It’s not often artists are allowed to experiment with expensive processes, probably because artists play, and playing doesn’t give a good a return on investment as say rapid prototyping for mass production would. But a research and development consultancy based in Cardiff have shown that allowing people to ‘play’ with these technologies can help open up new processes even for designers who have been using these tools for years.
Roger Moss, a sculptor based in Cardiff for over 40 years, has always followed the traditional way of making his art. There is sometimes a stigma attached, he says, to new technologies; a detachment of ‘soul’ related to the work. He found however, after being allowed time on machines like 3D printers, he managed to engage with the tool rather than feel detached. This is down to the fact that these tools are intimidating, especially from Roger’s perspective, having mainly worked with clay by hand in the past. The emergence of these technologies beyond an industrialised use is something we can all get excited about. As long as artists and designers have a tendency to experiment, more branches of capabilities will spread to achieve as much as possible.
Image credit: uwic.ac.uk
The application of having robots make ‘art’ doesn’t provide us with solutions to problems, nor does it offer us a more efficient way of working. But what it does, is inspire the people working in the right sort of industries to be more liberal when it comes to experimenting with what is usually a very structured and linear approach to solving these problems.
So, apart from maybe the odd consultancy offering an artist freedom on their rapid prototyping machines, how will we make new technology more available to the masses? Let’s take an example which caught my eye recently.
Featured and above image credits: DO THE MUTATION
Collagene is an art project that uses many technologies not conventionally associated with art. To begin with a 3D scanner was used (“that must have been expensive” was my initial response too), well not if the technology has been made open source. In fact the 3D ‘scanner’ was an Xbox Kinect, opened up recently by Microsoft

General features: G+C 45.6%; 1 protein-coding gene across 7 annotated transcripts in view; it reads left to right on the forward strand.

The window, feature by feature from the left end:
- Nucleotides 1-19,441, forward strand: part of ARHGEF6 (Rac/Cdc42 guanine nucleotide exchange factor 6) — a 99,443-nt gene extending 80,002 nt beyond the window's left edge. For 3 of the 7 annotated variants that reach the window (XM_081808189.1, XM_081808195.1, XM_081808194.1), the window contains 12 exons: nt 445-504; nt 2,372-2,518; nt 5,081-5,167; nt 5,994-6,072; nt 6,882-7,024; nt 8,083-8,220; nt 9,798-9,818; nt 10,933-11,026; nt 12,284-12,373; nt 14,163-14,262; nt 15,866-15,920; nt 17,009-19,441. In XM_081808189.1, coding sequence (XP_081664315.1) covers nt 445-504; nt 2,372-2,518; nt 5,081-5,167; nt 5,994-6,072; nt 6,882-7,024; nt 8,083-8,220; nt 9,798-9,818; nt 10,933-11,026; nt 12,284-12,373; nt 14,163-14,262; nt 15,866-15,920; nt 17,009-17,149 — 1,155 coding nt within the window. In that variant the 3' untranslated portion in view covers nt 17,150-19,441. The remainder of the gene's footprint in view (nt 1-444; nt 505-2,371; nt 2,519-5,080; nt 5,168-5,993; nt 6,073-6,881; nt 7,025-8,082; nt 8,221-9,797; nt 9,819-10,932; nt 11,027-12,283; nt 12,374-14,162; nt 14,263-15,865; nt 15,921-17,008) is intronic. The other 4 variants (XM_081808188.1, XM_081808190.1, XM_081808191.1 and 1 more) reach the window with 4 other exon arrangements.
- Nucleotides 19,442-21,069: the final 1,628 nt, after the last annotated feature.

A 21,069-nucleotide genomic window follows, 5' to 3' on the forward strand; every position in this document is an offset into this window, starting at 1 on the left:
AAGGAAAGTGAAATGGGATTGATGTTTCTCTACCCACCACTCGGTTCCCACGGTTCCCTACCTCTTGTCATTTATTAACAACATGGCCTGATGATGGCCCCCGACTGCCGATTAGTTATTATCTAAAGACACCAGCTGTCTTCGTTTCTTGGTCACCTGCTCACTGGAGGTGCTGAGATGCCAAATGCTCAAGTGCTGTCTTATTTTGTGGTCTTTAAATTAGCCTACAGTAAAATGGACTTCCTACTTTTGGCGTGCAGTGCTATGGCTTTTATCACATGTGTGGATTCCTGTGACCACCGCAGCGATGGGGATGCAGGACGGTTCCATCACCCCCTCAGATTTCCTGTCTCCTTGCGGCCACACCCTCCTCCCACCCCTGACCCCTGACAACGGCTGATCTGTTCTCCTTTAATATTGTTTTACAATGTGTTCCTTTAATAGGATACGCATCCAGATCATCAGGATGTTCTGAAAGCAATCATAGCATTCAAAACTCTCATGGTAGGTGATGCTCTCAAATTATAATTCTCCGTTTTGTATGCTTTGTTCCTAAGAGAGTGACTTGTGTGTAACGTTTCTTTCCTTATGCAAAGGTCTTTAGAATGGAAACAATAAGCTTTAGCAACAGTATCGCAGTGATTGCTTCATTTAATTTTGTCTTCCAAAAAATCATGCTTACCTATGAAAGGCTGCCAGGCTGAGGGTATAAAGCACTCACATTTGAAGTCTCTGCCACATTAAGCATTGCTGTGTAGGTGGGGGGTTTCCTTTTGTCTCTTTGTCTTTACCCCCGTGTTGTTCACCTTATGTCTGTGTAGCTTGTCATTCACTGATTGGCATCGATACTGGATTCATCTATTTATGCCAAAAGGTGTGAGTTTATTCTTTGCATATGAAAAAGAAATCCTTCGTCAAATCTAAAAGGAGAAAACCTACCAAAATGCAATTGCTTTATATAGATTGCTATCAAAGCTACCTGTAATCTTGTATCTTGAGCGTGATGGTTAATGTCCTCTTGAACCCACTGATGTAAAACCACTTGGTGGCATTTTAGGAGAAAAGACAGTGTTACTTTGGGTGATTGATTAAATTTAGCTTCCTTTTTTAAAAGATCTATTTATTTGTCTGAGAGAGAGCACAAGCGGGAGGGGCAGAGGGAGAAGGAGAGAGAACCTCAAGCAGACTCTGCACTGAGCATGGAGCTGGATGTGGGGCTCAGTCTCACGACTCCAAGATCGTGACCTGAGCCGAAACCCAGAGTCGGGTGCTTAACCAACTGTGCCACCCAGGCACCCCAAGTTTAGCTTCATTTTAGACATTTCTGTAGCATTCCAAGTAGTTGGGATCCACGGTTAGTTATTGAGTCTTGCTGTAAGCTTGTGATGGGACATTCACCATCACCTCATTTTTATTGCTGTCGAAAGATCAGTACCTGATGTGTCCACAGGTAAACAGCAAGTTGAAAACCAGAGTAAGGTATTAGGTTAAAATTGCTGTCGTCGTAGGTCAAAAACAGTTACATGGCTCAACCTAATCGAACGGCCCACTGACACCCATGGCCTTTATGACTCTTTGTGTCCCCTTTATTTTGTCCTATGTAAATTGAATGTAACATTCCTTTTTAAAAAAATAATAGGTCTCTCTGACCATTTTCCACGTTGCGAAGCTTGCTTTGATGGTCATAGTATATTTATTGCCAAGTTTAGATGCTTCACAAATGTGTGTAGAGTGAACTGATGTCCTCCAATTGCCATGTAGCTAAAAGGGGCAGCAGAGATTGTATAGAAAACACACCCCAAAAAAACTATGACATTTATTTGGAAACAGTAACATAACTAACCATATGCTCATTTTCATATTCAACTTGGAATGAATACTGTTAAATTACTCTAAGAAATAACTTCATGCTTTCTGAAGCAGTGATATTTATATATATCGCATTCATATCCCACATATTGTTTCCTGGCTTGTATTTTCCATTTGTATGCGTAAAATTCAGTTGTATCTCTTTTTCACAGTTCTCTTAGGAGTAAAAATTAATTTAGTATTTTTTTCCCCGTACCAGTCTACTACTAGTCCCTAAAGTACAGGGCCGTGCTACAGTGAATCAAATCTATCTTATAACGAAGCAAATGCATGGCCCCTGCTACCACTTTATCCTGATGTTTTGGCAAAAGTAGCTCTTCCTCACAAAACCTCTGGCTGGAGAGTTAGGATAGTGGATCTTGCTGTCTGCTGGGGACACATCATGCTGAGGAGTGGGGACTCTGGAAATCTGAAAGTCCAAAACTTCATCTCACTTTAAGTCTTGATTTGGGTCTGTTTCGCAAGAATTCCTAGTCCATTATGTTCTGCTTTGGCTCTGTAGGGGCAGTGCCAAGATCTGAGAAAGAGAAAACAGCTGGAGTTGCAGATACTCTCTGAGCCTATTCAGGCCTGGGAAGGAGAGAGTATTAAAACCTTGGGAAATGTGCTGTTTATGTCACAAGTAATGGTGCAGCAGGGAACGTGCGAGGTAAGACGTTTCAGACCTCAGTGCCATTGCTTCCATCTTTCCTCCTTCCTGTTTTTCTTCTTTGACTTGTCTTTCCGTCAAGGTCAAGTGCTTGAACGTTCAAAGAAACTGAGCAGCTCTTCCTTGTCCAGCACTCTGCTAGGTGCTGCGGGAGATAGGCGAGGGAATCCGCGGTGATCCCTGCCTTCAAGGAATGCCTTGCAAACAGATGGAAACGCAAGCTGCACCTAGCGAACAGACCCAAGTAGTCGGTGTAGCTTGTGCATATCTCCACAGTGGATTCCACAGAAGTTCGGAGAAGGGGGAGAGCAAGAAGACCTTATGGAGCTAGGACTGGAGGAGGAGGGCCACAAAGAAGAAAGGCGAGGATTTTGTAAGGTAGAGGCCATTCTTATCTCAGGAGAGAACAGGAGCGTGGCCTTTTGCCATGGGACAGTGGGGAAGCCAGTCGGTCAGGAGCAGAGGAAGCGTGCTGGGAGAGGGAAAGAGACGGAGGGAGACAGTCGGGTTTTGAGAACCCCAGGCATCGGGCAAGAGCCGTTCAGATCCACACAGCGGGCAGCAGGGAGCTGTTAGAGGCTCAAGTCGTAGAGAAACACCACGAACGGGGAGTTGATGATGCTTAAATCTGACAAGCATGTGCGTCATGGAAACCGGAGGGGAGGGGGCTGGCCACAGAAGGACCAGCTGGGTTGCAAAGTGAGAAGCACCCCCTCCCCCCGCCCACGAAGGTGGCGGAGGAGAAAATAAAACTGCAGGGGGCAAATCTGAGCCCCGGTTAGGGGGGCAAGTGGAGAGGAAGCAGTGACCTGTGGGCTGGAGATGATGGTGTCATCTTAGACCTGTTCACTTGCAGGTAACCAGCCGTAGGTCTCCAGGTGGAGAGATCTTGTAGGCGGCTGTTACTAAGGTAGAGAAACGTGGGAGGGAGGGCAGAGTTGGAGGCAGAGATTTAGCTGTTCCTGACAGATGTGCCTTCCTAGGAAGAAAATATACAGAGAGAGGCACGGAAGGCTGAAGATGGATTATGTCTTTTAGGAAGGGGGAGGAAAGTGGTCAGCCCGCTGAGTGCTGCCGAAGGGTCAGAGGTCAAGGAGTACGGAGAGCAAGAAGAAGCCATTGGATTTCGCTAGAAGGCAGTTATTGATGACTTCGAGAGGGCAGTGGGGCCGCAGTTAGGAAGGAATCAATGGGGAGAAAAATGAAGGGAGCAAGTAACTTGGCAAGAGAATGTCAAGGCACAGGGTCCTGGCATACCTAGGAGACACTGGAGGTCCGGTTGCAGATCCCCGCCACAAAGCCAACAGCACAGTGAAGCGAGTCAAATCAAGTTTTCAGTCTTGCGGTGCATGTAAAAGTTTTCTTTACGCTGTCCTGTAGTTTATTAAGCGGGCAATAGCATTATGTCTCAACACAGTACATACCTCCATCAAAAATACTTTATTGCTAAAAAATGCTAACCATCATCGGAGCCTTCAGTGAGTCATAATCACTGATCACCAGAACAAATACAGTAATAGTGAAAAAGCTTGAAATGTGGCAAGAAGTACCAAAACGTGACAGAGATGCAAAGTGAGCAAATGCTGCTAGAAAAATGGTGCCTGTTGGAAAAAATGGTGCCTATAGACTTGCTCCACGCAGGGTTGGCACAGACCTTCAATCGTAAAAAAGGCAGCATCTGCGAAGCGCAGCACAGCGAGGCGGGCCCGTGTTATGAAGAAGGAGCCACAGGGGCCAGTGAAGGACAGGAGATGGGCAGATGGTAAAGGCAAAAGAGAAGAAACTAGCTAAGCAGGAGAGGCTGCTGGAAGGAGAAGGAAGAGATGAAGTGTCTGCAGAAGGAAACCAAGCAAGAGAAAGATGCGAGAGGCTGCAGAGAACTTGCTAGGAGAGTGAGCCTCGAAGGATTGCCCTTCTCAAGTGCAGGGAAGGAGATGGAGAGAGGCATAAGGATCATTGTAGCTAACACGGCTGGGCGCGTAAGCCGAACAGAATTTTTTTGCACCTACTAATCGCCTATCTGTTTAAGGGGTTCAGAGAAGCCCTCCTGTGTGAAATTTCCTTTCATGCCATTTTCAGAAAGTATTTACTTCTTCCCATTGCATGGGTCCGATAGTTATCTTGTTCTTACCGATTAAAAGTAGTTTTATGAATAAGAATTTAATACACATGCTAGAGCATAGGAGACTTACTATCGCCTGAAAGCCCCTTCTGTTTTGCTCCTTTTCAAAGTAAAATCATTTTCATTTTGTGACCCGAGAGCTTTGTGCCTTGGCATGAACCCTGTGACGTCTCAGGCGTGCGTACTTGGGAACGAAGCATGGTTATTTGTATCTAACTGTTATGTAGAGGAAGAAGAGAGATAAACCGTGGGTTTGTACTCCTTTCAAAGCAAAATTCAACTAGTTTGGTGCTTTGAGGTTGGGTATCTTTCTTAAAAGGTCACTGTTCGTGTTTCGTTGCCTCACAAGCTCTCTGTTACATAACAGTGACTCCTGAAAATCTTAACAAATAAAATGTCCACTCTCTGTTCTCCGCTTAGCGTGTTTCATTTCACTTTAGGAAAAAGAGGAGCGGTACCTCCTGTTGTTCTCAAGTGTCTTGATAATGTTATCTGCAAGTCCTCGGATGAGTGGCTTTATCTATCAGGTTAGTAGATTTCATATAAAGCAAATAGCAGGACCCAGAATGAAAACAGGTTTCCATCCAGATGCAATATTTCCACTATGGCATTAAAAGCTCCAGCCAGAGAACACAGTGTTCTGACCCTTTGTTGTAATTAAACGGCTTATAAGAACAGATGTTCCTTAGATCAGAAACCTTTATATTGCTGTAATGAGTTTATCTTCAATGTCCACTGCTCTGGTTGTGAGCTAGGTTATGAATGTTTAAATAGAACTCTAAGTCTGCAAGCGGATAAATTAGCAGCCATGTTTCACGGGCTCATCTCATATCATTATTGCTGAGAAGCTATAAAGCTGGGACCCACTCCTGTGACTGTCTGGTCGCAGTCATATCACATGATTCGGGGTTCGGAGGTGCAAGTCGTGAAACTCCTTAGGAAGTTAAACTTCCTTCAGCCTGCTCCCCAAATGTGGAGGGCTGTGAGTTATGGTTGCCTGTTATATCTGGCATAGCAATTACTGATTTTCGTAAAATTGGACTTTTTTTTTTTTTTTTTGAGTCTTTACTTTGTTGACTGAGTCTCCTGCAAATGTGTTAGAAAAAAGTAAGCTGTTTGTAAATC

inviting anyone to tinker and hack its capabilities. The next part of the process involves using algorithmic data to map out the shape relative to the contours on a face. Complicated? Probably, but still free to learn and achieve through computer programming that can be found at codeacademy.org
. And finally, in order to physically make this art piece? An SLS rapid prototyping machine was used, a form of 3D printing, which again is an open(ing) source technology thanks to companies like MakerBot
. All these processes have been made open source which gives absolute freedom to hack, play and experiment with them. So, I think hats off to those out there who have allowed such technologies to become available to the masses. I urge you to take a look at the beautiful video of the whole process for this piece, available here.
In allowing an element of ‘play’ to take a role in the design process we can create room for massively varied results. ‘Playing’ isn’t the most profitably efficient way of using new technologies, I do find it to be the most interesting though. Designer Tim Brown gives a fantastic TED talk
where he argues ‘we aren’t allowing play to occur in our creative processes’
, and this is damaging to innovation. The problem is that technology such as 3D scanning and 3D printing doesn’t become a playful ‘toy’ until it is cheap; by this time we have bypassed all the problem solving that could have happened, and designed in a traditional sense. I believe we should incorporate and explore new methods of working during the design stages, it opens your mind and a whole world of solutions.
For full information on the project ‘Taking Shape’ with Roger Moss click here.